• Check the weather.
  • You can’t zoom in or out on the main map, but if you click on “Self” then “Mini Map” in the “Navigate” menu, you can see where you on a zoomable mini map.
  • Share photos.
  • Search local classifieds and post your own.

Please keep in mind that this is, as Chad says, “the early public beta.” There are still bugs, but he’ll happily be the victim of anyone’s criticism… or suggestions… or insouciant banter. When the basics are ironed out, the long-term goals are to make it a nexus of local search for any type of person, business, or organization you may be interested in, and in turn, a way to build relationships and become closer with your community. More features will be added — such as perhaps coupons and ads for shops around the corner being implemented, trees being planted, menus being posted, icons being customizable, and whatever people want that the world can support.

So, feel free to sign up, check it out, and tell everyone you know about it. The world is wide open.**

**Right now, the map only functions in the US, but there are plans to make it international down the line. Also, the faster your internet connection is, the faster you’ll be able to do things. Broadband is recommended. It is also only compatible with Firefox and IE for now.

Goodbye, Napa… Hello, Los Angeles

Monday, February 12th, 2007

I’ve spent the last couple of weeks packing, moving, unpacking, and waiting to get my internet service installed in my new apartment. Now, that’s all settled, and it’s back to blogging, as usual.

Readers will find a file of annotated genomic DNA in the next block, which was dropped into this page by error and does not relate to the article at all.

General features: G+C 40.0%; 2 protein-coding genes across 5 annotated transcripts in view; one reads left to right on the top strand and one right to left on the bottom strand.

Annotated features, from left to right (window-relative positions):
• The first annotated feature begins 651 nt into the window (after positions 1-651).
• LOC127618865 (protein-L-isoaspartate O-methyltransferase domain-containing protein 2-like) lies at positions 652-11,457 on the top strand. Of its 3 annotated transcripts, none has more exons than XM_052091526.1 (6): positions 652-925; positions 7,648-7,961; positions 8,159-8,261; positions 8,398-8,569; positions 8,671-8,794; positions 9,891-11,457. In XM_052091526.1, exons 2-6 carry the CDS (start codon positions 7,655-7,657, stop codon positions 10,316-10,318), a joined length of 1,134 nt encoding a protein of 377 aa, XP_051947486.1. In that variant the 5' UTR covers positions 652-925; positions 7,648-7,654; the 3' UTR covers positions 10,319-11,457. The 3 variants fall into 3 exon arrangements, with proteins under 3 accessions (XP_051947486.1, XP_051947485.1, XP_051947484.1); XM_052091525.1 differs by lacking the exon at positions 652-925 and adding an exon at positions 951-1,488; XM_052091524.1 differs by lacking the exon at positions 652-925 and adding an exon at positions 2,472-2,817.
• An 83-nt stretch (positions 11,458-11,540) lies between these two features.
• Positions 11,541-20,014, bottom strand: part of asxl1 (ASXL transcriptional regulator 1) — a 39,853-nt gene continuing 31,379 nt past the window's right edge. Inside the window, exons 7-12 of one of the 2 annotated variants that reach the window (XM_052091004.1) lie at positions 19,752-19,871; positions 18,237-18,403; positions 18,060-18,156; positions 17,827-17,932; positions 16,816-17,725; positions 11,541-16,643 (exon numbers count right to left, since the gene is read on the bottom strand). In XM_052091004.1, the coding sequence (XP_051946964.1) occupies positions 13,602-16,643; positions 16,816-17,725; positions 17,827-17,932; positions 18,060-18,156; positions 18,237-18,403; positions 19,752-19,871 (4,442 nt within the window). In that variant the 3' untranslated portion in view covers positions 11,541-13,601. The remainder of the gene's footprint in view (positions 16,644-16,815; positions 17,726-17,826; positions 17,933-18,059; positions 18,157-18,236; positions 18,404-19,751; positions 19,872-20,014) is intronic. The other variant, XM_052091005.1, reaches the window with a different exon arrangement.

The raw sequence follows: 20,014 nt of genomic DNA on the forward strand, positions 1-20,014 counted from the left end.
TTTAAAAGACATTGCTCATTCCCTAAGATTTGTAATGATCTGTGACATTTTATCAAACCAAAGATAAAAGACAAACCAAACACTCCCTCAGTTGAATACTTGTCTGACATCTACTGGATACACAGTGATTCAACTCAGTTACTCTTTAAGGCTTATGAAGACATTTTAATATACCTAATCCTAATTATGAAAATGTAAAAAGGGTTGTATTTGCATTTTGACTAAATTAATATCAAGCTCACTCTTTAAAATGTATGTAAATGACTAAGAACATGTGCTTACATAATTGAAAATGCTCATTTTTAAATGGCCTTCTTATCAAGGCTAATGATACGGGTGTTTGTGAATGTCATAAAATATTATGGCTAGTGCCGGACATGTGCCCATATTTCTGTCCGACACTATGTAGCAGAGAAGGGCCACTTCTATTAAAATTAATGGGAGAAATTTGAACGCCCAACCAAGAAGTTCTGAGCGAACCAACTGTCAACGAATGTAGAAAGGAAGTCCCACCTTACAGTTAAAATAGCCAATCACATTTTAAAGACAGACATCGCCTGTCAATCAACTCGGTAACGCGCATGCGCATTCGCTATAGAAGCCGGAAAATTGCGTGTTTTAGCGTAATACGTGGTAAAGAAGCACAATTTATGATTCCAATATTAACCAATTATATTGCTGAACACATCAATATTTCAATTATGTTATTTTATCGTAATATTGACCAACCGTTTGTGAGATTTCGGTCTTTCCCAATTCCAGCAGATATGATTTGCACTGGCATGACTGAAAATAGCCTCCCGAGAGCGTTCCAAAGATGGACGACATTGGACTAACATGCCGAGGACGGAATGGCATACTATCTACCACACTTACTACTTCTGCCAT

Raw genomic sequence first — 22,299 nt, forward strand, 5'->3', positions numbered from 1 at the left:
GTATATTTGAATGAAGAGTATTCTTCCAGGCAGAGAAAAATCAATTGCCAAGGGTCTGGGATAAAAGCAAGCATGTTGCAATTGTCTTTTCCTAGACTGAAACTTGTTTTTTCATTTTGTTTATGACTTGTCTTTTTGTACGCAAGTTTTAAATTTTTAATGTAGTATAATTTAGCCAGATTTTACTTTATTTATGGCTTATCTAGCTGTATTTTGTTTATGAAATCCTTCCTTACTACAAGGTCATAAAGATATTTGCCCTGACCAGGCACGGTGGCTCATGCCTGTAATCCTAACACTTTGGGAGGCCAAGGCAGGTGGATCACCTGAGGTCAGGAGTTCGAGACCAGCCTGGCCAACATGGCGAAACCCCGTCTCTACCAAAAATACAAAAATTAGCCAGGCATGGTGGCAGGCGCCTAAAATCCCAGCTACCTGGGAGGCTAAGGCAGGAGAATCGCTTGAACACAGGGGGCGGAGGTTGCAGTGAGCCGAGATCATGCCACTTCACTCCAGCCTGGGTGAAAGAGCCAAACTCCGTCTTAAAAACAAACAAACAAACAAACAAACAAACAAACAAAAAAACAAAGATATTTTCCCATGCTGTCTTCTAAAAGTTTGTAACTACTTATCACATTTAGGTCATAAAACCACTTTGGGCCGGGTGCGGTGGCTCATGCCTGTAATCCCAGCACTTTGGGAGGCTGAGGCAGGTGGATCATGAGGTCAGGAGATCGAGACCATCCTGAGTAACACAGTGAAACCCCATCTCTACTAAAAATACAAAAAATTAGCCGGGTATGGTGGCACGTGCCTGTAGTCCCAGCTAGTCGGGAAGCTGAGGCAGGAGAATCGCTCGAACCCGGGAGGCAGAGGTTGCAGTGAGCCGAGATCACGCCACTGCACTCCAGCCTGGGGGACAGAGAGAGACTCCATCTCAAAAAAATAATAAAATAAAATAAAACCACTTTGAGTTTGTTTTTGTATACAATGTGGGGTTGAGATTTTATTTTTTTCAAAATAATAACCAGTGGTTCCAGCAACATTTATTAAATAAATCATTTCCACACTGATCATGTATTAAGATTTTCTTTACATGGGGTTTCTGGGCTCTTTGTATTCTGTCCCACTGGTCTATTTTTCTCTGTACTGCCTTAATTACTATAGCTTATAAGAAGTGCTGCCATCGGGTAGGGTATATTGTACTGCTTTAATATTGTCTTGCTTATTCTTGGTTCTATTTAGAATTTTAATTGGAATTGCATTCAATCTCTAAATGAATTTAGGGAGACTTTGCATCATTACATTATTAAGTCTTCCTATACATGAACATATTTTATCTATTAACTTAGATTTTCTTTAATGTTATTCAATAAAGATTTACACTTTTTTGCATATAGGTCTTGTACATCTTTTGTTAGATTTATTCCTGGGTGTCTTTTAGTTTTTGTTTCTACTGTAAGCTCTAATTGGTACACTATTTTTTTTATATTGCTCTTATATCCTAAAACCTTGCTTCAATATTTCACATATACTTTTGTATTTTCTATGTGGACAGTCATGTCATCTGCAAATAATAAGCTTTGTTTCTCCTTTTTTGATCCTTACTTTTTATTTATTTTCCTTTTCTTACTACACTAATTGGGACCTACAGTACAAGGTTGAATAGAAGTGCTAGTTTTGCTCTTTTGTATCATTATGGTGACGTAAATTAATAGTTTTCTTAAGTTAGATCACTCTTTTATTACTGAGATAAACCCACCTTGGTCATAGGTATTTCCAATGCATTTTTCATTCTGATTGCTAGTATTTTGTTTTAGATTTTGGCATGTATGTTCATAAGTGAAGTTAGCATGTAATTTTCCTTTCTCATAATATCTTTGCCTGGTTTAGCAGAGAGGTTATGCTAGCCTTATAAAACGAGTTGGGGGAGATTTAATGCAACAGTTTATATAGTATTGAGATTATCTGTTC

I’ve also been taking an occasional picture, so here’s my little transitional scrap book… I had so many “last meals” to commemorate and enjoy the Bay Area that I’m going to have to do the highlights here. And no notes to work from… just memories and stream of consciousness.

So, of course, to Cindy’s Backstreet Kitchen, which has become my favorite restaurant in the area. Consistently creative and flavorful food with a wonderful wait staff.

First was the legendary Rabbit Tostada, which I’ve rhapsodized about in previous posts. No pic this time, we just ate it straightaway.

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Next was a Macaroni and Cheese with Ham, which made me fall in love all over again. In addition to cheese that walked the line between creamy and elastic and a crunchy blanket of bread crumbs, the ham was so tender — like a pulled ham — that it made me wish that all those unfortunate rubbery cubes of ham found elsewhere could be banned. It was also just a little spicy, just to make that much more perfect.

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I think that any fellow Mac & Cheese enthusiast would appreciate this.

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Ricotta Bread Pudding with Huckleberries. Chad liked this more than I did. It was a little too messy on the plate and in the mouth, but it was redeemed partially by a nice ricotta finish.

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Campfire Pie. Amazing as always.

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And that burger at the girl & the fig. With cambozola and grilled onions. Meaty and juicy, of course, but also tangy, sweet, salty, sour. And that dutch crunch roll is the stuff of genius.

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I also liked their “the works” cheese plate.

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I also liked the donut from Bouchon Bakery, with the panned sort of chocolate bits on top. An excellent firm, yet yielding texture to add to a donut — without going all crunchy on us.